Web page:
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20 Jun Long-awaited and Lengthy: June 7 Court of Appeals Round Up

The June 7 Court of Appeals Round Up only has three Family Court cases, but we did a deep dive into our opinions of the Opinions to make up for our tardiness. There’s a lot to learn from these few cases, so let’s jump right in.

Elizabeth Shelton v. Kayla Starnes and Timothy Keith, 2023-CA-0786

In a case that originated in McCracken County, the Kentucky Court of Appeals reversed a finding that a litigant was not a de facto custodian. In the case, Elizabeth sought custody of Kayla’s minor child. Liz and Kayla had been best friends since high school. When Kayla got pregnant, Liz was at the hospital for the birth. (Apparently, the father had never shown much interest in parenting. But he was named and served in the custody action! And even filed an entry and waiver of appearance!) 

Later, Liz started babysitting every other week. This increased over time until the child stayed most of the time with Liz. Liz and Kayla seemed to work together on things like medical appointments (including stitches and later surgery on the toddler’s foot from stepping on a samurai sword at Kayla’s house), parent/teacher conferences, and the like.

Ultimately, there was a breakdown in the friendly relationship. This started over Kayla’s desire to homeschool the child and the obvious fallout once the child started calling Liz “Mom.” After that spat, Kayla said that Liz could not see the child anymore. At trial, Kayla said she had first started leaving the child with Liz because she wanted to spend time with her then-boyfriend, who was abusive and she didn’t want the child around for that. 

The Family Court found the two were certainly co-parenting, but that Liz did not meet the definition of de facto custody on either the aggregate time or primary provider and supporter prongs. The biological mother remained “substantially and consistently involved with Child’s life and did not cede or abdicate her unique parental decision-making authority” to her friend, Liz.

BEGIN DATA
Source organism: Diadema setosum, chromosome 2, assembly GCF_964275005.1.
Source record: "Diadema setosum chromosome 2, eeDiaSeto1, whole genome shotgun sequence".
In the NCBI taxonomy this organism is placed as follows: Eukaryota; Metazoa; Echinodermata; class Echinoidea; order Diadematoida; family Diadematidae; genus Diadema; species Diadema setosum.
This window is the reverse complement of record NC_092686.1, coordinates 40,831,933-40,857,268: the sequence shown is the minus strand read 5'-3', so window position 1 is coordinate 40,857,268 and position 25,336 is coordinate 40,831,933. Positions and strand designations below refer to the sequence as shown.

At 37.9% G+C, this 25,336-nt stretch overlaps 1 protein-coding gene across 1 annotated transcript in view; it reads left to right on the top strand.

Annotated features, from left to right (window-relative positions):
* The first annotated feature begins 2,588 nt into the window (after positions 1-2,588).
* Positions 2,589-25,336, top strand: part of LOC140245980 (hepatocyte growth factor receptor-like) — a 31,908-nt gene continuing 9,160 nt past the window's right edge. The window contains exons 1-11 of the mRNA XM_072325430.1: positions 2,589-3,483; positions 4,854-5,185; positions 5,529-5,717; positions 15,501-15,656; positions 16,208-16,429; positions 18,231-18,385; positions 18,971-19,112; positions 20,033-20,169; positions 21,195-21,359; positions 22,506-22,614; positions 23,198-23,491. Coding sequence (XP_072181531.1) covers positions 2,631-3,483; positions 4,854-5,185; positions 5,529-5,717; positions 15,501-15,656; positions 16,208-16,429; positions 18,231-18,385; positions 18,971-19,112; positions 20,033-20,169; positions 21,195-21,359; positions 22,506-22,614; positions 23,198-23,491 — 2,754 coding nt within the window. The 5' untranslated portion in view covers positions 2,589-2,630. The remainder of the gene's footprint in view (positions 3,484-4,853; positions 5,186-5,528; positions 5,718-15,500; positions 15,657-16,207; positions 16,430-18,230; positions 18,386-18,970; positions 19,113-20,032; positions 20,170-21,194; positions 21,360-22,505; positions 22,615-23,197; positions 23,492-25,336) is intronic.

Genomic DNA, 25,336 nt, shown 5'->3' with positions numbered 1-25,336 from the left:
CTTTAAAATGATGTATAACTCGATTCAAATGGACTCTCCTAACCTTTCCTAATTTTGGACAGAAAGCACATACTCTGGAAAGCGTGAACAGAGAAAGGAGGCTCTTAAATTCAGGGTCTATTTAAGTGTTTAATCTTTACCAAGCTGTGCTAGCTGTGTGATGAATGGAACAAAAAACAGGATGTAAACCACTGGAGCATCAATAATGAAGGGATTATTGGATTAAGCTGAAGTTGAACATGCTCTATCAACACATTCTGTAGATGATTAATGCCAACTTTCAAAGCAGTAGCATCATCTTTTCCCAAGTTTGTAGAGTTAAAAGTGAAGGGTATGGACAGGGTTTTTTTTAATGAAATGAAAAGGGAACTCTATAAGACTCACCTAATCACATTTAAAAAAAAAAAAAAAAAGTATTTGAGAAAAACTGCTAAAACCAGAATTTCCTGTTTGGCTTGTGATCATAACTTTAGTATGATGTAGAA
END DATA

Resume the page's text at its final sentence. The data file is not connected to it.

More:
Judge Karem analyzed the case in light of the statutory changes in the de facto law, which permits aggregating time periods to add up to the minimum number of days to achieve statutory de facto status. Our office is split on this one. One of us sees the Court of Appeals creating the legal means to justify the end result of favoring a “good parent.” The other sees an (admittedly lazy) analysis of waiver of a superior parenting role with regard to education and medical responsibilities and decision-making. Regardless, families, practitioners, and judges should be incredibly cautious of the cultural implications of treating a parent’s reliance on community-based childcare (lovingly referred to as “it takes a village”) as evidence of abdication of the superior parenting role (prejudicially referred to as “deadbeat” parenthood). If not corrected by the Family Court on remand or by the Supreme Court, this case will be an outlier in KY law and create a mess for Family Court judges facing similar situations. Unreported. http://opinions.kycourts.net/COA/2023-CA-000786.PDF

CM v. DDG, KIG, and SBG, 2023-CA-1048, and associated cases

In this case, the Kentucky Court of Appeals vacated an adoption from Clay County Circuit Court. The initial stages appeared to be unremarkable. By initial, we mean the first two (2) months. In March 2022, a child was born to parents who have a history of substance abuse disorders and quickly placed with the “Adoptive Parents” in this appeal. Mom and Dad weren’t engaged in court-ordered services at first. Trial was scheduled for April, but the parents stipulated. Disposition was scheduled for May 26, 2022. The Court ordered the parents to comply with orders and scheduled a review for November 17, 2022. Then the case turned into a success story and a lesson in what makes a bad foster parent: the parents actively worked their case plan, pursued visitation with their child, and began the difficult road to recovery and stability. Yet, the Adoptive Parents repeatedly presented obstacles, filing a petition for adoption just over a month after disposition and one week after Mom filed a motion for visitation with her baby. The Family Court granted the motion for visitation, and five days later the Adoptive Parents filed a motion to suspend her time.

Then the case became an absolute train wreck. The Court of Appeals summarized as follows:

“A bump in the road occurred in November 2022, after Adoptive Parents requested that the presiding judge recuse due to his relationship with D.G., Adoptive Father, who worked as a bailiff in the judge’s courtroom. A new judge was assigned, but he too recused for the same reason.  Ultimately, the case was reassigned to Special Judge Hon. Stephen Jones. Sometime during the reassignment process, the DNA action stalled. Although the parties filed motions and reports with the family court, the motions were not immediately ruled upon, and no review hearings were conducted.”